Par Nobile FratrumMature

Rouben Waletzko locked himself in Dragomir's living-room, refusing to see or speak to anyone. Because the door wouldn't quite close properly, Dragomir, who was in a haze from a small bout of fever, could catch glimpses of him typing avidly on a small, black laptop he had come back with at some point the day before.

Tatjana had made sure Dragomir had gotten better from his fever and pepper-spray attack, while she and Cyril had gone out to protest, noticeably better-armed than before. Krasimir had also escaped the confines of the house, because he had called together a meeting of non-protesters. Dragomir spent the morning lying in his bed, sweating and shivering, while scenes and people flashed before his eyes. Around mid-afternoon he started to feel better so he went to the small, ancient fridge in his kitchen.

Rouben was already there, with his head buried inside it.

–Rouben,– sighed Dragomir, –it's my fridge, just remember that.

Rouben grunted in reply, and tipped some yoghurt into his mouth. Dragomir grimaced.         His head hurt and there was no aspirin in the house. –What are you doing, anyway?– he asked woozily.

Rouben shut the fridge. To Dragomir it sounded like a cannon explosion. –I'll show you,– and Dragomir noticed how his friend's eyes were filled with that manic light that glowed from inner passion and excitement.

He led Dragomir to the small black laptop. A black-and-white document was on it, and the first words Dragomir could make out was No gods, no masters.

–Seems quite controversial,– Dragomir said, still hazy from the fever.

Rouben looked at him. –Oh, come on. You've got to be kidding.

–Well, I don't know. Just think of those religious Anarchists: there are a fair amount of them here.

–That sounds like something Cyril would say.

Dragomir sighed. –Why do you hate him so much? He's with us.

Rouben made a disbelieving noise. –But do you know what it is?– he asked.


–It's an insurrectionary pamphlet,– Rouben said.

–Rouben, what the hell. I've got fever.

–Shouldn't make you any the less clever,– Rouben replied, adding, –I'm going to print these out: loads of them: and then I'm going to leave them in public places. It'll put the people in the mood to fight, and seize the State...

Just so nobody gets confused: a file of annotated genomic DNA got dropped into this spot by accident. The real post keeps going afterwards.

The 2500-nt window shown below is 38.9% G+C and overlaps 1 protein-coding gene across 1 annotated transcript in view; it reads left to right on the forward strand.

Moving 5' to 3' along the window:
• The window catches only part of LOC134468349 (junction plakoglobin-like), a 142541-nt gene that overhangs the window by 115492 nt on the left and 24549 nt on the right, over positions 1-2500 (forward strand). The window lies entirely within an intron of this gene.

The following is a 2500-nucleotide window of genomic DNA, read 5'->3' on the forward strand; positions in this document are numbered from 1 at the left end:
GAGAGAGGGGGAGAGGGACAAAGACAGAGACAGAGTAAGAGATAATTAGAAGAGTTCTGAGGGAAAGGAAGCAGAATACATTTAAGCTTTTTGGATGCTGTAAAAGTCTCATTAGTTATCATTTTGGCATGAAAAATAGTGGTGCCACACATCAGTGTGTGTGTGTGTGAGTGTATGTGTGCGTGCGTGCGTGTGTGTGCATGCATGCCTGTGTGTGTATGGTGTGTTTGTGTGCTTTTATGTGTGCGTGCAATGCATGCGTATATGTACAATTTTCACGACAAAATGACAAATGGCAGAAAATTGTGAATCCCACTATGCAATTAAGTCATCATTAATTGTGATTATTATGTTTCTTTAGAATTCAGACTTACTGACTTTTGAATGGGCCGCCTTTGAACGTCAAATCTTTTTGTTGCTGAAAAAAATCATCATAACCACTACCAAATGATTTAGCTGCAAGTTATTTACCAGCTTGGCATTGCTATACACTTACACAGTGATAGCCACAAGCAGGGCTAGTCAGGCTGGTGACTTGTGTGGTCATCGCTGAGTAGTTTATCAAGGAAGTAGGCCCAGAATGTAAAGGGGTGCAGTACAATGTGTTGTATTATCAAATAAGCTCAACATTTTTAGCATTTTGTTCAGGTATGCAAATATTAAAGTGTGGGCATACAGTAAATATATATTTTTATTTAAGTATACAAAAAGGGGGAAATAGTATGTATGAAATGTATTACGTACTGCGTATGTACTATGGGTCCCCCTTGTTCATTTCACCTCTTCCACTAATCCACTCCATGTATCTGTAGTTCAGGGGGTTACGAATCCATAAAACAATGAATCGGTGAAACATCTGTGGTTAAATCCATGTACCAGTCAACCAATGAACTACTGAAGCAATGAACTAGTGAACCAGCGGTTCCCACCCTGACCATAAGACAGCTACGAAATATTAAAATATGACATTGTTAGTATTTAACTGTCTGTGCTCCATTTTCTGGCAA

He stopped because Dragomir was squinting at him. –Come on, what?– he said, somewhat tetchily. –You can't seriously believe all this oppression will just disappear on its own? You're not a Cyril Fietznyak, are you?

–No, course not.

–Society will eventually evolve to leave Capitalism behind, but it's like catatonics.


–Yeah. You can have a reaction between two substances, and that might be quite slow, so sometimes you use a catatonic to speed things up.

–You mean 'catalyst'.

–Right. Whatever. Anyway, you know what I'm saying: that Society will evolve to the point that it will leave the State behind, but a Revolution will speed things up a bit. Here, when you're feeling better, go up to Fifth-Floor Danica, and ask if I can use her printer.

Dragomir had asked for the printer, brought it down for Rouben, and then collapsed back into bed to sleep, only to be awoken again by Rouben shaking him violently, holding a large wad of leaflets. –Dragomir,– he said, –I'm going out. If the others aren't back, please have the courtesy to open the door for me.

Dragomir privately doubted he would be conscious enough.

The End

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